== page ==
To the Christian, faith is a God-given confidence in the truth of His revelation. True knowledge then starts with faith: "Through faith we understand ..." Hebrews 11:3 instructs us. Faith is not in nothingness. It opens our sin-plagued understanding to the higher authority of God and His Word. It is rationalism that restricts thought to man and his narrow realm of experience.

When Reason Became Unreasonable

The modern cult of reason began with the Enlightenment's self-conscious revival of ancient humanism as an alternative to the Reformation's theistic thought. The ability to reason is now said to be what makes man different from other organisms, not the image of God. (This is why scientists are still unduly fascinated by any observation of sequential thought processes in animals.) The reasonableness of placing so much importance on man's mind was never itself established, however, because it was assumed as part of Enlightenment thought. This rationalistic supposition is essentially no different than what the Christian calls faith. Rationalism is faith in man and his reasoning, whereas Christianity is faith in God and His revelation.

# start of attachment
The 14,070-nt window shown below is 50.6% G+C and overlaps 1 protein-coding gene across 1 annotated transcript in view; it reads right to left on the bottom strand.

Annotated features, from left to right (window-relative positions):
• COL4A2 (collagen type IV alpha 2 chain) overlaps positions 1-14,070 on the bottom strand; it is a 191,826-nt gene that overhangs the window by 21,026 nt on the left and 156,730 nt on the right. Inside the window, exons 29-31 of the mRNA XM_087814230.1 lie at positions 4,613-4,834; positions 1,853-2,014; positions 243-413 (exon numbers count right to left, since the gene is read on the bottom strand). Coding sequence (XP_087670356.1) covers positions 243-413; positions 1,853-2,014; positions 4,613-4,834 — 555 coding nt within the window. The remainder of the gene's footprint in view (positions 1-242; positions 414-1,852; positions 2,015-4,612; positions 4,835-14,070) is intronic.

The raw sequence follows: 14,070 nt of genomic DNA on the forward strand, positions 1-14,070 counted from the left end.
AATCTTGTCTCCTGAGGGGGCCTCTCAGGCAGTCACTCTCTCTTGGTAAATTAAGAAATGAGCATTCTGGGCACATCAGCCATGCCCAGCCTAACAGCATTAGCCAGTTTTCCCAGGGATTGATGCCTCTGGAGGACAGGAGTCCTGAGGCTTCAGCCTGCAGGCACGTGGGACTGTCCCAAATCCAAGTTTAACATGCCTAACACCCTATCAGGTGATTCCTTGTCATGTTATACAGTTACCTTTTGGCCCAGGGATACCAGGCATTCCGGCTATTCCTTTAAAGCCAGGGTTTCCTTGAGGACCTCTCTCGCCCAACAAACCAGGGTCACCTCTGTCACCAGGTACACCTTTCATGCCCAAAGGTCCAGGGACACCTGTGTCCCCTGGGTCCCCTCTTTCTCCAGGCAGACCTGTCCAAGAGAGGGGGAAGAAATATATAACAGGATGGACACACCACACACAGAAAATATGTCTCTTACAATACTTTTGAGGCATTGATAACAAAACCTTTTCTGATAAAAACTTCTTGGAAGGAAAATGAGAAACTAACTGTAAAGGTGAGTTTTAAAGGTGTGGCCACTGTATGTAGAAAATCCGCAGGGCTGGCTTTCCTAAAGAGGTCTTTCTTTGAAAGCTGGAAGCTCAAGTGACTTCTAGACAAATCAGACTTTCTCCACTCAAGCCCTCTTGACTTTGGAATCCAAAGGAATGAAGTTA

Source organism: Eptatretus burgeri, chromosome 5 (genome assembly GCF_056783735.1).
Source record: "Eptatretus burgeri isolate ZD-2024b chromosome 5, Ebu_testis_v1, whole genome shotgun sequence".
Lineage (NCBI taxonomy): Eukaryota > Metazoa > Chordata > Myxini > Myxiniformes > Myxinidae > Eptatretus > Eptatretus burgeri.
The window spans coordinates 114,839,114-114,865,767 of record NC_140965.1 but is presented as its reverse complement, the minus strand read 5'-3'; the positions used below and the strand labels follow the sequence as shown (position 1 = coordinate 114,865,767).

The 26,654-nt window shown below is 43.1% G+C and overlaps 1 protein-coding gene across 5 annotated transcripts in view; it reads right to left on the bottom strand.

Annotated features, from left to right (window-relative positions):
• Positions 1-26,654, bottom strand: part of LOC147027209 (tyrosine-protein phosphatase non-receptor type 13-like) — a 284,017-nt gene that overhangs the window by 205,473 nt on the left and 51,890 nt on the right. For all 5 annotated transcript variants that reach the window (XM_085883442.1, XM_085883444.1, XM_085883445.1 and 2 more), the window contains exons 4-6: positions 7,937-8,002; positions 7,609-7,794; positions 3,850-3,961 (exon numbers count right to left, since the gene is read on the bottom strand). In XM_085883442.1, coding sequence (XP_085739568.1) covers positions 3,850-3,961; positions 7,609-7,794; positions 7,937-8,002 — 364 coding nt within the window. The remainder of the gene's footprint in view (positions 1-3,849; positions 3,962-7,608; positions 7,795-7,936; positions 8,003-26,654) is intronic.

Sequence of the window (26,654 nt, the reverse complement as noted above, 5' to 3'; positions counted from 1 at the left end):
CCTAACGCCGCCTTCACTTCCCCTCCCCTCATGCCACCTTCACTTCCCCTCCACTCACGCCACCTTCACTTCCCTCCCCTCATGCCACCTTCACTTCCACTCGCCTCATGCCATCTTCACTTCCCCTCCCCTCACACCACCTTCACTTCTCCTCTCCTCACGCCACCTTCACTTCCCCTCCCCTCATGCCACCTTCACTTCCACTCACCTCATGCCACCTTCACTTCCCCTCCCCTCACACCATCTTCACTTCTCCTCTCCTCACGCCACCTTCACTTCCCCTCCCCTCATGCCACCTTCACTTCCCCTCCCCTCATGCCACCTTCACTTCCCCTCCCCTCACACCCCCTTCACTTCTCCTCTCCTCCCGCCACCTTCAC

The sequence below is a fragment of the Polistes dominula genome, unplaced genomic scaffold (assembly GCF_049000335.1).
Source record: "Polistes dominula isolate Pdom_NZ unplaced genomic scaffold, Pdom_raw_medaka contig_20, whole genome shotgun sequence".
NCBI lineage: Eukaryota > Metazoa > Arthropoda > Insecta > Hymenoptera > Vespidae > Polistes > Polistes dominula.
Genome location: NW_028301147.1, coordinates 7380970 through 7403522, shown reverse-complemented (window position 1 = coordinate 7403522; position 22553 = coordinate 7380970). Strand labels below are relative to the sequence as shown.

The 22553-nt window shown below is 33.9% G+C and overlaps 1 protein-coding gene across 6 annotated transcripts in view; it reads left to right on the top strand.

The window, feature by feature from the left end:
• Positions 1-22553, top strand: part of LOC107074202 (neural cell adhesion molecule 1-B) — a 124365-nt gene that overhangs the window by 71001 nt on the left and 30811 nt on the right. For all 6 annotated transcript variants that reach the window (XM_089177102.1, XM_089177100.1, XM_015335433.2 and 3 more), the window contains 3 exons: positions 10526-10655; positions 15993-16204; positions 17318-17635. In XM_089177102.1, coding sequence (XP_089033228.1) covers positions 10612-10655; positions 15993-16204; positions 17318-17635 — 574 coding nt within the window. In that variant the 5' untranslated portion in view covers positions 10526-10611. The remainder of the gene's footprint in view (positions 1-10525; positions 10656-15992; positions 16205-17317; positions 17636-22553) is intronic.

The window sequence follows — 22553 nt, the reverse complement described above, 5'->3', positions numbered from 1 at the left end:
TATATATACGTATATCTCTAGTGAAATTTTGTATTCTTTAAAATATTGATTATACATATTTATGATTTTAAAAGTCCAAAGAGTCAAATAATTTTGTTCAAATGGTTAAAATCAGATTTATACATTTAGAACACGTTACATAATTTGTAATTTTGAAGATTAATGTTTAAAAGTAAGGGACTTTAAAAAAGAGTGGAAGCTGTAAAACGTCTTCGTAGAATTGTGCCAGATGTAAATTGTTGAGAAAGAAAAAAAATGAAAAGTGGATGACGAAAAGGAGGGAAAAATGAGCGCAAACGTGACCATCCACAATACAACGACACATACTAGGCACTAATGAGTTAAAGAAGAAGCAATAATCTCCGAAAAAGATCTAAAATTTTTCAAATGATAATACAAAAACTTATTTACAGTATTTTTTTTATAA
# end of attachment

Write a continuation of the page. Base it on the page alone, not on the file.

The Enlightenment's confidence in reason was predicated on an intellectual and moral climate still heavily dictated by centuries of Christendom. What was "reasonable" was in fact the influence of Christian morality and thought. People were in the habit of acting in those long-established patterns, just as many people in the 1950s and ‘60s acted along more traditional lines even when they had no personal Christian faith.

Even "God" was borrowed by the Enlightenment thinkers. He was retained as a first cause, even though His "revelation" was transferred to a new vehicle that came to be called "Nature." God was still the originator of all things even if it was now interpreted in terms of the laws of Nature.